(Parlez-vous français image via Shutterstock)
The other day in my Grade 6 class, I heard one of the boys saying “Oh my god!” In my classroom, the rule is you can chat as much as you want (well, within reason) as long as it’s in French. So, when they come out with expressions like “Oh my god”, I like to teach them the equivalent in French. In the context it was used, Oh mon dieu would not have been the appropriate equivalent – so I taught them Oh là là! (not Oooh but Oh – real French people do not say OOOOh là là like many people imagine – here’s a great explanation of the difference). Although I almost immediately regretted it (since for the rest of the class, that’s all I heard!), I do like to teach the boys “real life” expressions so they recognize and understand them when they are in French speaking environments.
Then I got to thinking that it might be fun here on French Fridays to highlight some French language as well as food and travel (because you need the language to order the food, right?!). And while there are so many interesting French language stories I could tell you, I figured it’s best to start at the beginning with:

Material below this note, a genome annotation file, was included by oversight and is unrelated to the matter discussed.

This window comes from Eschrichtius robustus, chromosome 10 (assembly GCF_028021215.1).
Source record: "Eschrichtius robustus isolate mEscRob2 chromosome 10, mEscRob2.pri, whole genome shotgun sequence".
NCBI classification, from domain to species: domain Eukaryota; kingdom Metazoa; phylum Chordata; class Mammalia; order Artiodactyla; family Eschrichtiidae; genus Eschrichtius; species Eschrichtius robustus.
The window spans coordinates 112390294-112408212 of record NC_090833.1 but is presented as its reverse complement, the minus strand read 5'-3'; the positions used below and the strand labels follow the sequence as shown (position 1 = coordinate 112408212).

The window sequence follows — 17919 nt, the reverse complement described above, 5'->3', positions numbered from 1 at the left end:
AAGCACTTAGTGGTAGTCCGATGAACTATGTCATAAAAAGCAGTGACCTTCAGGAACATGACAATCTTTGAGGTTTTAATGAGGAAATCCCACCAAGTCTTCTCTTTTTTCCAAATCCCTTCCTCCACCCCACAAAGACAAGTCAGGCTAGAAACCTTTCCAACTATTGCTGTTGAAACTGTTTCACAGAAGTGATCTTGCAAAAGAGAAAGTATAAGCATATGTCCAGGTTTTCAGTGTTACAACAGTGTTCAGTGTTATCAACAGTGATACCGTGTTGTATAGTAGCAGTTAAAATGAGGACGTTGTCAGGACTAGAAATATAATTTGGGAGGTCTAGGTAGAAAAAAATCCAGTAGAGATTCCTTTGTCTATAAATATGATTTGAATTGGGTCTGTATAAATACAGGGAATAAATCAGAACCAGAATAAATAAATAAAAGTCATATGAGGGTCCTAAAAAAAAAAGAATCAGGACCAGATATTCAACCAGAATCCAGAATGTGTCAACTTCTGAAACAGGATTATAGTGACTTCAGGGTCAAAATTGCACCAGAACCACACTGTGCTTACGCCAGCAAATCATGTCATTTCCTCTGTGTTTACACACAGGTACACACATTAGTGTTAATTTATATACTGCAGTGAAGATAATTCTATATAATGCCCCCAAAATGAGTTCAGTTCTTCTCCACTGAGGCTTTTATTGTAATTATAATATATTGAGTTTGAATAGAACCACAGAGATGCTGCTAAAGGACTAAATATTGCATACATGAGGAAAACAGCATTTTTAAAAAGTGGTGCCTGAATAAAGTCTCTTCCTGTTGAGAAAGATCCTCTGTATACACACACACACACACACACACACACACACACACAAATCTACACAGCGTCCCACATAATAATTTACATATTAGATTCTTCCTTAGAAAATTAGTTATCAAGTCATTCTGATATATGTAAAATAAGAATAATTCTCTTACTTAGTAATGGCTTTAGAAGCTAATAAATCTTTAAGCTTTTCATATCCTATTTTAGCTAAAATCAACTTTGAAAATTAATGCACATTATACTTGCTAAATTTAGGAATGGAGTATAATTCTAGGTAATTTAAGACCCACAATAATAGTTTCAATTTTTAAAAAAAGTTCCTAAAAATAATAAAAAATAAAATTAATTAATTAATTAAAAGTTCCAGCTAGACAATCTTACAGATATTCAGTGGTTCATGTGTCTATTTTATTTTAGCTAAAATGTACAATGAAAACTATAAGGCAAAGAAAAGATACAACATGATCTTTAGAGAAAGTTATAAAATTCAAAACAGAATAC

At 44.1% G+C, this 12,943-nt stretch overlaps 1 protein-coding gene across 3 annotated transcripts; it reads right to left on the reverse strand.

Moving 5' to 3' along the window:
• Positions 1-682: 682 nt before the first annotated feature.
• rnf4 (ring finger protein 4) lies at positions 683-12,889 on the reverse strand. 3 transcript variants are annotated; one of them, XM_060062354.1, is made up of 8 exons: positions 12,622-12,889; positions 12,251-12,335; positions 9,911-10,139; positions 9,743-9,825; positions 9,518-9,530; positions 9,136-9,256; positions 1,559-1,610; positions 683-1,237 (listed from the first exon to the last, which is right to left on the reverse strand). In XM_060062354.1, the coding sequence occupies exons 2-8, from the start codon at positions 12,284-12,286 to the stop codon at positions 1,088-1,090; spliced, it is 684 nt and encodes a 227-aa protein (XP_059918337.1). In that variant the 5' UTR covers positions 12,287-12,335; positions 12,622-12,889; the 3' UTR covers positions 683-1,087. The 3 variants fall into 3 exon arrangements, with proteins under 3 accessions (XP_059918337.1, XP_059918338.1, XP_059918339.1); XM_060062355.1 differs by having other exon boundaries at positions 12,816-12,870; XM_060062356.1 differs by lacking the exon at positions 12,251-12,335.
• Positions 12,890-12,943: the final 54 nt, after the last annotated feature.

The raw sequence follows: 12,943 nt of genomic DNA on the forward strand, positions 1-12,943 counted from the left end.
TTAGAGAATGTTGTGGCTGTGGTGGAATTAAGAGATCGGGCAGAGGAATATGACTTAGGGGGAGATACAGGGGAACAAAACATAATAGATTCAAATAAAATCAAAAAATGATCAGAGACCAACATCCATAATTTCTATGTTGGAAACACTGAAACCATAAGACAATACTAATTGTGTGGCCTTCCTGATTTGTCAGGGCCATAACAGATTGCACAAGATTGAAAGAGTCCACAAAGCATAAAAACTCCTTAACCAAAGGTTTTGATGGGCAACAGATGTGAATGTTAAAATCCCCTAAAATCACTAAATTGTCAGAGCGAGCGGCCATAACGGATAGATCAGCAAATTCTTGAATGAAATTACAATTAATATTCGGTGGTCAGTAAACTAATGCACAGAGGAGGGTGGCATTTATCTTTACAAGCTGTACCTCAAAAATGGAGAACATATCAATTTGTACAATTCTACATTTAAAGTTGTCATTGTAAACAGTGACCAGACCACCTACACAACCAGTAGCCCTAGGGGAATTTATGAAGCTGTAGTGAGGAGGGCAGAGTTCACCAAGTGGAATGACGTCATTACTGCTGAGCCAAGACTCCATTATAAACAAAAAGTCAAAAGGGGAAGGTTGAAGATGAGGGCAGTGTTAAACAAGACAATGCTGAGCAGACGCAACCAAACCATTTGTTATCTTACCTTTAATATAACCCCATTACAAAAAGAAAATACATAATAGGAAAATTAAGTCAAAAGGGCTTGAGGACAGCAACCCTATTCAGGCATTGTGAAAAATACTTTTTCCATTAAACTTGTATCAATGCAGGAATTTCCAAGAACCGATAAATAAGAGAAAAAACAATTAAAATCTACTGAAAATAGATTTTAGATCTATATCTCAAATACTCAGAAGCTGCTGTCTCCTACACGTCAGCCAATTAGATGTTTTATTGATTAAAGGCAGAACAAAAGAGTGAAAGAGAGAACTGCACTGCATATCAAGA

Must-know expressions for your trip to France
(French speech bubble image via Shutterstock)
You’ll notice in France, when people enter a store or restaurant, they will greet everyone with a general Bonjour or Bonsoir depending on the time of day, sometimes followed by Messieurs-dames (meaning ladies and gentlemen). It’s a common courtesy that so many visitors to France neglect and can often make the difference between someone treating you with courtesy and someone being dismissive. On that note…
(goodbye) Don’t forget to say Au revoir when you leave a store/ restaurant etc… and maybe even add a:
Bonne journée/ Bon après-midi/ Bonne soirée (Have a good day/Have a good afternoon/ Have a nice evening depending on what time of the day it is) When you leave a store or restaurant or maybe you’re just saying goodbye to a person, don’t forget to add this on the end of your “Au revoir”. Don’t make the mistake of saying Bonne nuit in the evening as it actually means “Good night” in the sense that you are going to bed.
In all of the above usages, it’s polite (and “done”) to add Monsieur or Madame as you’ll see people do when they greet you.
(in the sense of “sorry”) Useful when you bump into someone on the street or métro, realize that you have cut a queue or stepped on someone’s toes.
(in the sense of “Excuse me”) Useful to get someone’s attention (i.e. in a smaller store when the shopkeeper is not facing you) or you can start a question with this (i.e. Excusez-moi mais j’ai une question…)
(Sorry) Use this for any number of reasons – even to the point of adding it onto Excusez-moi … désolé(e) to show you’re really sorry!
(Pardon me, excuse me) When you’re trying to get through a crowd, pardon is your friend.
S’il vous plaît